Huawei plays hardball with India on the day Mike Pompeo arrived in New Delhi

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Huawei plays hardball with India on the day Mike Pompeo arrived in New Delhi
Chinese telecom giant Huawei has sought to allay spying concerns by offering to sign a “no backdoor,” agreement with the Indian Government.
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Huawei’s offer comes amidst the increased tensions between the United States of America and China following the US trade ban. The India Government is currently evaluating the process of 5G testing and deployment across the country, a technology which Huawei is a purveyor of.

In a statement to The Economic Times, Jay Chen, the Chief Executive of the India operations said, “I would like to propose to the industry, no matter which country you are from, let's sign the ‘no backdoor agreements’ with our customers and the Indian government to give the commitment, confidence and trust.”

“I am ready to sign one today.”, Chen reiterated, “We encourage other vendors and OEMs (original equipment manufacturers) to sign these pacts,” he added.

Huawei expresses commitment against spying

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Chen’s latest statement comes a month after Huawei chairman Liang Hua signaled his company’s willingness to sign similar agreements with governments across the world. Hua said, “We are willing to sign ‘no-spy’ agreements with governments, including the UK government, to commit ourselves, to commit our equipment to meet the no-spy, no back-door standards.”

Ready to move Indian data back to India

With the Indian Government preparing to present the Data Protection Bill in the Parliament, Chen stated that his company was ready to move Indian users’ data to Indian shores.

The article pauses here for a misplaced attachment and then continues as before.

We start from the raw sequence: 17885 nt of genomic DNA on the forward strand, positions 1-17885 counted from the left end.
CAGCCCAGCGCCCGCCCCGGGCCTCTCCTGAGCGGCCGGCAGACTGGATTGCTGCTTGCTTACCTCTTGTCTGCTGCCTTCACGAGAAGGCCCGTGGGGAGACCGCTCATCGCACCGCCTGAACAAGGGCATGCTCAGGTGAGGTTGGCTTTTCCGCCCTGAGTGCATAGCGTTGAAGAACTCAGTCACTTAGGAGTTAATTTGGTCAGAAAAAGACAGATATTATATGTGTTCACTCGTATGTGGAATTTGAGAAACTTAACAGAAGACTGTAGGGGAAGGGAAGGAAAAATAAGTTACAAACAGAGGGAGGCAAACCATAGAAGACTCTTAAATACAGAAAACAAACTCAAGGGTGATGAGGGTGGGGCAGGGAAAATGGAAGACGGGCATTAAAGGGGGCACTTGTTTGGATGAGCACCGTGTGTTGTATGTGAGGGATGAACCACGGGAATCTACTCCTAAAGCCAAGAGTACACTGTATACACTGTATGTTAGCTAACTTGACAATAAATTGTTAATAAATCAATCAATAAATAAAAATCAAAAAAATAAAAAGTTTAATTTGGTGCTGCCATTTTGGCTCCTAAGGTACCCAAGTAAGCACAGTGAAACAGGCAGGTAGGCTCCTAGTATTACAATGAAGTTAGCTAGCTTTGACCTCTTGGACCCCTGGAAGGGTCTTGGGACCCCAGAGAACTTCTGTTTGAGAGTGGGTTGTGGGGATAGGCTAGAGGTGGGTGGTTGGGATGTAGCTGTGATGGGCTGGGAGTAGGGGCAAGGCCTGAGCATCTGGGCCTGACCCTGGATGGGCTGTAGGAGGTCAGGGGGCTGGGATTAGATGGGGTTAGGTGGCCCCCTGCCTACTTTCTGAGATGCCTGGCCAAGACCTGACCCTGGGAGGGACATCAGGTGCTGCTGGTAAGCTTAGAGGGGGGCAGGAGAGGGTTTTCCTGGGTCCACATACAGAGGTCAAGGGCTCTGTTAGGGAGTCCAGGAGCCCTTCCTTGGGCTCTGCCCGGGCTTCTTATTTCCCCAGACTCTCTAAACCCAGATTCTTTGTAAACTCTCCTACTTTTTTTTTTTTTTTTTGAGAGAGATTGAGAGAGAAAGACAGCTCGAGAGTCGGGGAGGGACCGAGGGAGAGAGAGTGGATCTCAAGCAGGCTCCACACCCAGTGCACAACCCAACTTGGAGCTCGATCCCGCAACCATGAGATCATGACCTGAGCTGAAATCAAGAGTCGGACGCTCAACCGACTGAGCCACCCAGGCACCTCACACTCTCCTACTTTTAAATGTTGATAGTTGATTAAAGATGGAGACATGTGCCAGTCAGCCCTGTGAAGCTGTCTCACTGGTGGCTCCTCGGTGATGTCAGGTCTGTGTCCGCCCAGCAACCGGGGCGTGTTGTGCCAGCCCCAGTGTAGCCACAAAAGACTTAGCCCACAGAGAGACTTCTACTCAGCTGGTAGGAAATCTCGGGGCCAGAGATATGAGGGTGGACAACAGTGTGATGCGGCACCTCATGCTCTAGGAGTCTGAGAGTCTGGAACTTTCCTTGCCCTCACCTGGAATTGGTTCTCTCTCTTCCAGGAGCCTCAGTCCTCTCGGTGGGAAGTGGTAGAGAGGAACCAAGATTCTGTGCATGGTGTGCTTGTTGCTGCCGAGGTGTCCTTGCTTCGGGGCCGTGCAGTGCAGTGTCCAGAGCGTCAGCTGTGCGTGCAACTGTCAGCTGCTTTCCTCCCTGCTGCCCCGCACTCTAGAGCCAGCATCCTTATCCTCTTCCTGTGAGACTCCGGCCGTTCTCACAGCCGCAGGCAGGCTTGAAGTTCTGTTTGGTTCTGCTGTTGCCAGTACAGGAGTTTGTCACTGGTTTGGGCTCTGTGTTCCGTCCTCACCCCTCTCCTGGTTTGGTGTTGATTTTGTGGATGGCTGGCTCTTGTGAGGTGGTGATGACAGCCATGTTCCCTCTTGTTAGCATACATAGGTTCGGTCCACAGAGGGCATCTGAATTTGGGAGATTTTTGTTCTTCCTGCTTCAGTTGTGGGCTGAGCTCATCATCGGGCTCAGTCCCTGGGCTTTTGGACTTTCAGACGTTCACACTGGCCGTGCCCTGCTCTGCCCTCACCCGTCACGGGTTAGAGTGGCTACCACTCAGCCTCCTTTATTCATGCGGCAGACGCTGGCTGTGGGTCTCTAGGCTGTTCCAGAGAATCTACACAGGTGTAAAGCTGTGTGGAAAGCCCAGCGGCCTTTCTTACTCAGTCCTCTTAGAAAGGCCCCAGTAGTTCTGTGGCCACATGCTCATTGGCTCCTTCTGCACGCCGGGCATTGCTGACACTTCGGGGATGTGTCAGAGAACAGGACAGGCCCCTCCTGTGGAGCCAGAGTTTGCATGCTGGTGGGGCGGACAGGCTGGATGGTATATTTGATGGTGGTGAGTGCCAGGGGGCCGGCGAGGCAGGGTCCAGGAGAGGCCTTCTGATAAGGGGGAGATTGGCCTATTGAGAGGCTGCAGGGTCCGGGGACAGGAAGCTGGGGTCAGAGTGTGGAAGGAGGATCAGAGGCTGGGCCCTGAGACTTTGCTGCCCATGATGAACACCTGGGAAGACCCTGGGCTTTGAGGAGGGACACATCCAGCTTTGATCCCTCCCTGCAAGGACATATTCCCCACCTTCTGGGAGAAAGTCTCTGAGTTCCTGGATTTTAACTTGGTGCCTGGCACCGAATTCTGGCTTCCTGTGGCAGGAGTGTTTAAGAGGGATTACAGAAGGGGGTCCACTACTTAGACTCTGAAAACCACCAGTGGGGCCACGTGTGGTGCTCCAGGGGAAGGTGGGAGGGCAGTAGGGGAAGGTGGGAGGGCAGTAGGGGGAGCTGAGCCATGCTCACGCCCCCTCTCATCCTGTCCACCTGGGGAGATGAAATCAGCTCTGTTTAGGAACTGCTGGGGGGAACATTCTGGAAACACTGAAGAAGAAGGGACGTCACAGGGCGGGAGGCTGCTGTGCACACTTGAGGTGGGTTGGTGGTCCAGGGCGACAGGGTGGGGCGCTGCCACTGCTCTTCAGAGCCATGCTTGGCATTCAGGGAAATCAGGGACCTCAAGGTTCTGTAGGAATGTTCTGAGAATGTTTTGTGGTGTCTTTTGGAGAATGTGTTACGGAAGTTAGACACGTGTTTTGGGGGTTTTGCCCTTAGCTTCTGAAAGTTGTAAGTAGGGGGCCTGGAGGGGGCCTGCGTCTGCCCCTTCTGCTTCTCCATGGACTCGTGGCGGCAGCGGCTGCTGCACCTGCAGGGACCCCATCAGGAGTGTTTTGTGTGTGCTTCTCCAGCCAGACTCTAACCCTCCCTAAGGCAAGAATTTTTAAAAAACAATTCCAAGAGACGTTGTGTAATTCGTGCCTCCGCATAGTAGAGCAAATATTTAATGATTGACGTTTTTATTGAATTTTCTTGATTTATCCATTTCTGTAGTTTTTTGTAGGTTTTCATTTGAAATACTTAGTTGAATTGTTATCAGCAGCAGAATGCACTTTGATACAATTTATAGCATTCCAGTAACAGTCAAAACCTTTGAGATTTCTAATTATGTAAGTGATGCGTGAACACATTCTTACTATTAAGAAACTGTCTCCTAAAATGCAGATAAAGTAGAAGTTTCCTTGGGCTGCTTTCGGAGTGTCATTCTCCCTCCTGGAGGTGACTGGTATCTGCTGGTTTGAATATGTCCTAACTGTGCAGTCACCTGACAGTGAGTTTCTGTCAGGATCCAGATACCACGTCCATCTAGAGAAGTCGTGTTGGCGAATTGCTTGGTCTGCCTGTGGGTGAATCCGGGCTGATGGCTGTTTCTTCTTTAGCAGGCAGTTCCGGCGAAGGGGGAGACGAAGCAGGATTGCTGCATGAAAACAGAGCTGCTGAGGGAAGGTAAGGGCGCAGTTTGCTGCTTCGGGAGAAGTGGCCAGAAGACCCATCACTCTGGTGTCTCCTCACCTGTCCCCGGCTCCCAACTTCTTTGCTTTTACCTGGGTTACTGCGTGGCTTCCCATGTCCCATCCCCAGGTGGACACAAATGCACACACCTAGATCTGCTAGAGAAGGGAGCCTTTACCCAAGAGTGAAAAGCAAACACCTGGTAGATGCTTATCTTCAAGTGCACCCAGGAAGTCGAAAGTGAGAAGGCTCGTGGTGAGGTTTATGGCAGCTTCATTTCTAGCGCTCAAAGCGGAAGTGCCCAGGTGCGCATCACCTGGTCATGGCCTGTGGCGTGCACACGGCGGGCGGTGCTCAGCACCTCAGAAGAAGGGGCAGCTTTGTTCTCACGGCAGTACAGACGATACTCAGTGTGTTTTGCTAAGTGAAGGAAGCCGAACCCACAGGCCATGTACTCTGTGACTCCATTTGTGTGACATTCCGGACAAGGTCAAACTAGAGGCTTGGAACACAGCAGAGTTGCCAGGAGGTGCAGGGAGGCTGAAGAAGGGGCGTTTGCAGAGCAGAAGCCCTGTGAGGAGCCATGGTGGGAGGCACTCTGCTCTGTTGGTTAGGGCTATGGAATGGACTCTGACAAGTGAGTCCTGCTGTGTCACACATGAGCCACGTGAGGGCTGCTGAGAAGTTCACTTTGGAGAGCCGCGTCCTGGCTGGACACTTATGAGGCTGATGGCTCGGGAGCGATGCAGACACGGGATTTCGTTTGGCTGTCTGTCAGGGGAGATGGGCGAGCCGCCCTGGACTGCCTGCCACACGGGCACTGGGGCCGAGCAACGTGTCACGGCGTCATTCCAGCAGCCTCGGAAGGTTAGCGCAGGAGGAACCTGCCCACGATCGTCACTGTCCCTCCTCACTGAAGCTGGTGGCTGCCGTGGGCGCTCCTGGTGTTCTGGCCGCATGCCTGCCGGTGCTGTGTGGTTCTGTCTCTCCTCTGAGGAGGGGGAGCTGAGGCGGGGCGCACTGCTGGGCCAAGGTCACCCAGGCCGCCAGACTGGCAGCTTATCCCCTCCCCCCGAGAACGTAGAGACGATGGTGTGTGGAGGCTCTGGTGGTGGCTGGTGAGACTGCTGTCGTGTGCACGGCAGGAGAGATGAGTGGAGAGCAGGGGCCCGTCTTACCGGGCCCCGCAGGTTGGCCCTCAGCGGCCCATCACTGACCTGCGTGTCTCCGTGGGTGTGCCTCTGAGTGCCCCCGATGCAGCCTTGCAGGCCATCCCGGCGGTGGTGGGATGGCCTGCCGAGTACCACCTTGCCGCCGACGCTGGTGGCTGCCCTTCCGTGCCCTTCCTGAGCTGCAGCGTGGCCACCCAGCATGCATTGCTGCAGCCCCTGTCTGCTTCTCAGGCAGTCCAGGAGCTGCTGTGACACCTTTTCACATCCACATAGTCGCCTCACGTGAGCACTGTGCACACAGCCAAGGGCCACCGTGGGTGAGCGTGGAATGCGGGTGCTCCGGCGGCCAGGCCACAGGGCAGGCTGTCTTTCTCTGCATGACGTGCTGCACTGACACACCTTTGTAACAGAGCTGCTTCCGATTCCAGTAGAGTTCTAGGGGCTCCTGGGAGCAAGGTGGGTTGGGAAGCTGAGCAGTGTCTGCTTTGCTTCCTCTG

“We give this commitment that we will store everything locally in India gradually. Some of the servers are in Singapore and some are in India. We will bring servers to India even if India doesn't ask for it,” he elaborated.

Chen’s comments ahead of Pompeo’s visit

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While Huawei has been globally embroiled in a struggle to assuage spying concerns, Chen’s statements come ahead of US Secretary of State Mike Pompeo’s visit to India. The US has actively encouraged allies to seek alternatives to prevent Huawei from deploying their 5G network infrastructure, citing spying concerns.

Notably, the USA, Australia and more recently, New Zealand have banned Huawei from taking part in 5G trials. Indian IT Minister Ravishankar Prasad has recently announced that the 5G trials would begin in India with telcos Airtel, Vodafone-Idea and Reliance Jio participating in them.

India to remain non-committal on Huawei ban, for a while at least

A recent report has revealed that India could remain non-committal on the Huawei ban during Pompeo’s visit. An anonymous government official was quoted saying that India would be on a “listening mode only”, and that the administration was in “no hurry to take a final call”.

Huawei has sought the Indian government to take an “informed decision”.
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